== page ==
The Palestinian Hamas resistance movement has released photos of what it says are the Israeli special forces involved in last week's botched commando raid against Gaza, apparently promoting fears in the regime's military, which asked people and media not to share them.
Hamas -- which governs Israeli-blockaded Gaza -- shared the eight photos on Thursday along with an email address and two phone numbers belonging to its military wing, Ezzedine al-Qassam Brigades, in order to allow public to share information about the Israeli combat soldiers.
Pictures of the two cars used by the Israeli commandos were also published.
كتائب القسام تنشر صور الحافلتين اللتين استخدمتهما القوة الإسرائيلية الخاصة في قطاع #غزة والتي مُنيت بالفشل بعد تصدي الكتائب لها قبل أسبوعين— المركز الفلسطيني للإعلام (@PalinfoAr) November 22, 2018
The commando raid that took place on November 11 saw members of Israel's special forces infiltrate into the Gaza city of Khan Younis in civilian cars for an undercover operation.
Reports say the forces were with the elite Maglan unit known for slipping behind enemy lines to gather intelligence or hit targets.
They were, however, found out soon afterwards at a Palestinian security post, with the raid spiraling into a severe exchange of gunfire between the Israelis and the security forces in Gaza. Seven Palestinians lost their lives in the shootout.
🔴#BREAKING: #Hamas announced on November 11, 2018 that it has deciphered members of the #Israel|i Special Forces which involved in the assassinate of the commander of the Al-#Qassam Brigades— EHA News (@eha_news) November 22, 2018
Hamas published photographs of #Israeli agents pic.twitter.com/PtfjuLI1Bn
The intruders were forced to retreat under the cover of the Israeli military's air raids. They were evacuated back into the occupied territories by helicopter.
An Israeli lieutenant colonel was killed in Hamas' counter-raid -- which the Qassam Brigades has dubbed "Operation Edge of the Sword."
In its Thursday statement, the Qassam Brigades said they have been working to decode the details of the abortive Israeli ground incursion, and that it is currently "in the advanced phases of efforts to discover clues about the special and dangerous operation staged by the Zionist enemy."
It also assured the Palestinian nation that it will manage to find the lost pieces of the puzzle, urging people to provide Hamas with any information they may possess on those in the photographs.
The Israeli military did not comment on the authenticity of the photos, but its censor branch scrambled to issue what was described by Israeli media as "a highly irregular statement," appealing to people and media not to re-share the pictures.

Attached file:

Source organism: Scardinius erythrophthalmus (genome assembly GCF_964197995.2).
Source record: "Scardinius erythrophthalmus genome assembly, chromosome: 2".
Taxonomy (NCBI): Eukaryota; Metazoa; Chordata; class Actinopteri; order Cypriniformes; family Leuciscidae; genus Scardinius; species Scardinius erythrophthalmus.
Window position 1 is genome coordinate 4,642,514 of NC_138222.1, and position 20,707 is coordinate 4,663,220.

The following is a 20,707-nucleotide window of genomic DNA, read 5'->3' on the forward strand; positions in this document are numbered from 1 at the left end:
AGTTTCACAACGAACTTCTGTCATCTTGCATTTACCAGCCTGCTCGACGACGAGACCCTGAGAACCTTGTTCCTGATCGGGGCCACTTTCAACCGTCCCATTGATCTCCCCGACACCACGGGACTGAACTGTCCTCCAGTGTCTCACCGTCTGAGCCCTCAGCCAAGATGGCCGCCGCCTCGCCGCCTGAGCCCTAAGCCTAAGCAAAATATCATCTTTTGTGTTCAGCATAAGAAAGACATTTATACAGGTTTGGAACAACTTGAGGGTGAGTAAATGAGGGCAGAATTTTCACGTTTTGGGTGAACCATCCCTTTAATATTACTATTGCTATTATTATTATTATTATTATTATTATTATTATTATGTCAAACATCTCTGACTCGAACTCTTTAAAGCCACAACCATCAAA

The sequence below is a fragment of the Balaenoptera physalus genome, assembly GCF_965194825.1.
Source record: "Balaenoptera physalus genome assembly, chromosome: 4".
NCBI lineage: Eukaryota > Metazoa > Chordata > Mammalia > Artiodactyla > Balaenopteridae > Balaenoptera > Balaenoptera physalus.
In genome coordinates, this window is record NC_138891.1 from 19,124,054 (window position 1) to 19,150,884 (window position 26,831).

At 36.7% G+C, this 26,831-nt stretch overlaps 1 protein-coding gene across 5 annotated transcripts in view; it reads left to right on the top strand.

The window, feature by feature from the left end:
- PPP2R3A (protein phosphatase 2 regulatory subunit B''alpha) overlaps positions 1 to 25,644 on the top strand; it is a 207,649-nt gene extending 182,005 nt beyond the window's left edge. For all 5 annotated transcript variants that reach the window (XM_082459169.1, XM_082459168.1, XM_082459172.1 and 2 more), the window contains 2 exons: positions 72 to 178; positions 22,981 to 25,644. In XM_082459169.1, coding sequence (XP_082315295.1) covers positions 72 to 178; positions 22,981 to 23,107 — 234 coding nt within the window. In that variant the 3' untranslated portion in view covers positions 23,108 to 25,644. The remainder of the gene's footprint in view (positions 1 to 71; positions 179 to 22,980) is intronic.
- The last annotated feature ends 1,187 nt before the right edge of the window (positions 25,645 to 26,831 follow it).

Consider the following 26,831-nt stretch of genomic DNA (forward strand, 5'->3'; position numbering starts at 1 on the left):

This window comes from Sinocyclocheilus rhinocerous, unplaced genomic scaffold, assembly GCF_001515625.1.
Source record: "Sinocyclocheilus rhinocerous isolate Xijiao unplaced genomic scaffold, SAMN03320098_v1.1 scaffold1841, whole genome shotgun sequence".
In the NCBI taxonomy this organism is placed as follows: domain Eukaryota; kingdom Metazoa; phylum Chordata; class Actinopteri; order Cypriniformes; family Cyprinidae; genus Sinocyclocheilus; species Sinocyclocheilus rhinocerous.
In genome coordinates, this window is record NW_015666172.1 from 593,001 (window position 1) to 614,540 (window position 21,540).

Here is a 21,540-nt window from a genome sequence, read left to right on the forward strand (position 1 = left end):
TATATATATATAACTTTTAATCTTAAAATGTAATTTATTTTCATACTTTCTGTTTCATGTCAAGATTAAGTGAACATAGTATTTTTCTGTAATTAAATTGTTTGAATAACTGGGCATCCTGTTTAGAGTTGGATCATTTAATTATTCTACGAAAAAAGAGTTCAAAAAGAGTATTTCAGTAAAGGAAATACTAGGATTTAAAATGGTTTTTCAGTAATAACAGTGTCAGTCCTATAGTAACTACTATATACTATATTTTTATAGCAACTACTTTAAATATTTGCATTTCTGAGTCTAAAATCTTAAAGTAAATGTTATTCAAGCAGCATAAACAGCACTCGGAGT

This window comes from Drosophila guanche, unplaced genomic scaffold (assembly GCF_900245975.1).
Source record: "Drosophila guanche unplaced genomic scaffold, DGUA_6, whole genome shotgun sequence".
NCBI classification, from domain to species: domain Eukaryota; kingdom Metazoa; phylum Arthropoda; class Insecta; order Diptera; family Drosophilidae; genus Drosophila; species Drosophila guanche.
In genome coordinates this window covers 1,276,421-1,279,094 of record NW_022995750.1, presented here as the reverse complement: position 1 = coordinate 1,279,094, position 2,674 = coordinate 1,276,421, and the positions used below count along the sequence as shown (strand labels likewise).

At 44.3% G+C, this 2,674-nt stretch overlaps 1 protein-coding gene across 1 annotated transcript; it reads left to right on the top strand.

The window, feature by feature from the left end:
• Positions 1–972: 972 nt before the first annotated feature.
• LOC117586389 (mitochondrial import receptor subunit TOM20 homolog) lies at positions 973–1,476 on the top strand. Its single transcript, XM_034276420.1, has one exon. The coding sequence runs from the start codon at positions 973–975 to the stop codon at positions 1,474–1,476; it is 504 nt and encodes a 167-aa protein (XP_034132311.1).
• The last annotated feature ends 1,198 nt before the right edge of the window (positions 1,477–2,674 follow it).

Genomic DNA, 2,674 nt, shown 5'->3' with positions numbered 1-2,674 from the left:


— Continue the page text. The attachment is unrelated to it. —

“Hamas is working now to interpret and understand the event that occurred within Gaza on November 11, and every piece of information, even if it is considered by the publisher as harmless, is liable to endanger human lives and damage" the security of Israel, the censor said.
Israeli media only published a blurred version of the images released by Hamas.
The botched Israeli mission triggered the worst flare-up of violence since the regime's 2014 war on the blockaded coastal sliver.
The raid was followed by a wave of deadly Israeli airstrikes throughout the Gaza Strip, but the acts of aggression were met with a firm response from Hamas and other Gaza-based Palestinian resistance factions.
Over 400 rockets were fired from Gaza into the southern parts of the Israeli-occupied territories, causing fatalities in the city of Ashkelon.
During the confrontations, the resistance fighters also showed off their precision strike skills when they hit and destroyed an Israeli military bus.
Just as the two sides were on the verge of another war, Israeli Prime Minister Benjamin Netanyahu accepted an Egypt-brokered truce with resistance fighters in Gaza, setting off a political crisis that almost led to the collapse of his coalition administration.
Netanyahu's minister for military affairs, Avigdor Lieberman, who was opposed to the truce, stepped down from his post in a show of protest, leaving the prime minister with a single-seat majority in the parliament and giving rise to calls for early elections in Israel.
Netanyahu also rejected Education Minister Naftali Bennett's bid to replace Lieberman, and took over as the minister for military affairs himself. Bennett had earlier threatened that he would also resign from the cabinet if his bid was rejected, but he later backed down and saved the embattled prime minister for now.
Both the stinging blows dealt to Israel by Palestinian resistance fighters as well as the chaos in Netanyahu's cabinet prompted celebrations among people in Gaza.
The Palestinians resistance factions have called their latest achievements as a political victory. Hamas also said Lieberman's resignation was the regime's "admission of defeat" in its latest confrontations with the resistance front in Gaza.